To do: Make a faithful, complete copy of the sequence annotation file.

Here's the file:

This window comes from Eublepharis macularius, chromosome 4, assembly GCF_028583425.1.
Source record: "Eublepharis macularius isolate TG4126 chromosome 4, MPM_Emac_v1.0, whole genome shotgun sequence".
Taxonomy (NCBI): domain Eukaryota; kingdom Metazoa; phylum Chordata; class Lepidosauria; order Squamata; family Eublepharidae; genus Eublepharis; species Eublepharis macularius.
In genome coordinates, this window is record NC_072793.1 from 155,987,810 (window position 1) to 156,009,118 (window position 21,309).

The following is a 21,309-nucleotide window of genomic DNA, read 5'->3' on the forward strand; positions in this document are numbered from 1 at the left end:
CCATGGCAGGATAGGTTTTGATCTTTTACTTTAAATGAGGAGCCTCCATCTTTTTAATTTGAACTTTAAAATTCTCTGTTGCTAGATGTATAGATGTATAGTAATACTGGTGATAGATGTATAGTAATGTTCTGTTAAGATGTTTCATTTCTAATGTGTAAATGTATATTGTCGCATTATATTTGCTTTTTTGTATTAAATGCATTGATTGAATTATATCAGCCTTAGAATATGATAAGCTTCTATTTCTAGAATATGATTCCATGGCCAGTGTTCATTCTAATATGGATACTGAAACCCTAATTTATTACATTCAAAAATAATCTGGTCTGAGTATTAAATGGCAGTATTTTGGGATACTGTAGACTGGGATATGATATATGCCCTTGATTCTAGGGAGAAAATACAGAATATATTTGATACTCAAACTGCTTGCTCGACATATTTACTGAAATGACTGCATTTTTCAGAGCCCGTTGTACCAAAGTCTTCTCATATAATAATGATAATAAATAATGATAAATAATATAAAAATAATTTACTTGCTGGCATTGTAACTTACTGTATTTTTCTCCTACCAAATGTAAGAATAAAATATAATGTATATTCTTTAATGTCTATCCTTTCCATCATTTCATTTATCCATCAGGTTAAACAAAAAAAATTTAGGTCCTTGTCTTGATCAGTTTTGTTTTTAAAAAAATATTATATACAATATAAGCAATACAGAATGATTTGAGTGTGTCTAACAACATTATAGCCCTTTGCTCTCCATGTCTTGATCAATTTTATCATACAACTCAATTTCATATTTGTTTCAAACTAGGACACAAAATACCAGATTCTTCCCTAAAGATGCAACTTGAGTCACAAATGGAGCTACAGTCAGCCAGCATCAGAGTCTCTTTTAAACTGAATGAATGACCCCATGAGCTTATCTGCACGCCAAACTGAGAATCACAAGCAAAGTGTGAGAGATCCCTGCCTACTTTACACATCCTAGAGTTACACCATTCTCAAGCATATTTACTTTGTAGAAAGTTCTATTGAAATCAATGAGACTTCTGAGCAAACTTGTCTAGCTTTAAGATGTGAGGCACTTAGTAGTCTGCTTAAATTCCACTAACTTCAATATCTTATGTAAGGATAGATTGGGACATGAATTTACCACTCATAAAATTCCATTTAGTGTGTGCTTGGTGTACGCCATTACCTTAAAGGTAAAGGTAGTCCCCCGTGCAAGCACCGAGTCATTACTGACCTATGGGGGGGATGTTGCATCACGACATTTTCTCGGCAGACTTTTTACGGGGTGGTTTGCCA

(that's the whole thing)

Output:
This window comes from Eublepharis macularius, chromosome 4, assembly GCF_028583425.1.
Source record: "Eublepharis macularius isolate TG4126 chromosome 4, MPM_Emac_v1.0, whole genome shotgun sequence".
Taxonomy (NCBI): domain Eukaryota; kingdom Metazoa; phylum Chordata; class Lepidosauria; order Squamata; family Eublepharidae; genus Eublepharis; species Eublepharis macularius.
In genome coordinates, this window is record NC_072793.1 from 155,987,810 (window position 1) to 156,009,118 (window position 21,309).

The following is a 21,309-nucleotide window of genomic DNA, read 5'->3' on the forward strand; positions in this document are numbered from 1 at the left end:
CCATGGCAGGATAGGTTTTGATCTTTTACTTTAAATGAGGAGCCTCCATCTTTTTAATTTGAACTTTAAAATTCTCTGTTGCTAGATGTATAGATGTATAGTAATACTGGTGATAGATGTATAGTAATGTTCTGTTAAGATGTTTCATTTCTAATGTGTAAATGTATATTGTCGCATTATATTTGCTTTTTTGTATTAAATGCATTGATTGAATTATATCAGCCTTAGAATATGATAAGCTTCTATTTCTAGAATATGATTCCATGGCCAGTGTTCATTCTAATATGGATACTGAAACCCTAATTTATTACATTCAAAAATAATCTGGTCTGAGTATTAAATGGCAGTATTTTGGGATACTGTAGACTGGGATATGATATATGCCCTTGATTCTAGGGAGAAAATACAGAATATATTTGATACTCAAACTGCTTGCTCGACATATTTACTGAAATGACTGCATTTTTCAGAGCCCGTTGTACCAAAGTCTTCTCATATAATAATGATAATAAATAATGATAAATAATATAAAAATAATTTACTTGCTGGCATTGTAACTTACTGTATTTTTCTCCTACCAAATGTAAGAATAAAATATAATGTATATTCTTTAATGTCTATCCTTTCCATCATTTCATTTATCCATCAGGTTAAACAAAAAAAATTTAGGTCCTTGTCTTGATCAGTTTTGTTTTTAAAAAAATATTATATACAATATAAGCAATACAGAATGATTTGAGTGTGTCTAACAACATTATAGCCCTTTGCTCTCCATGTCTTGATCAATTTTATCATACAACTCAATTTCATATTTGTTTCAAACTAGGACACAAAATACCAGATTCTTCCCTAAAGATGCAACTTGAGTCACAAATGGAGCTACAGTCAGCCAGCATCAGAGTCTCTTTTAAACTGAATGAATGACCCCATGAGCTTATCTGCACGCCAAACTGAGAATCACAAGCAAAGTGTGAGAGATCCCTGCCTACTTTACACATCCTAGAGTTACACCATTCTCAAGCATATTTACTTTGTAGAAAGTTCTATTGAAATCAATGAGACTTCTGAGCAAACTTGTCTAGCTTTAAGATGTGAGGCACTTAGTAGTCTGCTTAAATTCCACTAACTTCAATATCTTATGTAAGGATAGATTGGGACATGAATTTACCACTCATAAAATTCCATTTAGTGTGTGCTTGGTGTACGCCATTACCTTAAAGGTAAAGGTAGTCCCCCGTGCAAGCACCGAGTCATTACTGACCTATGGGGGGGATGTTGCATCACGACATTTTCTCGGCAGACTTTTTACGGGGTGGTTTGCCA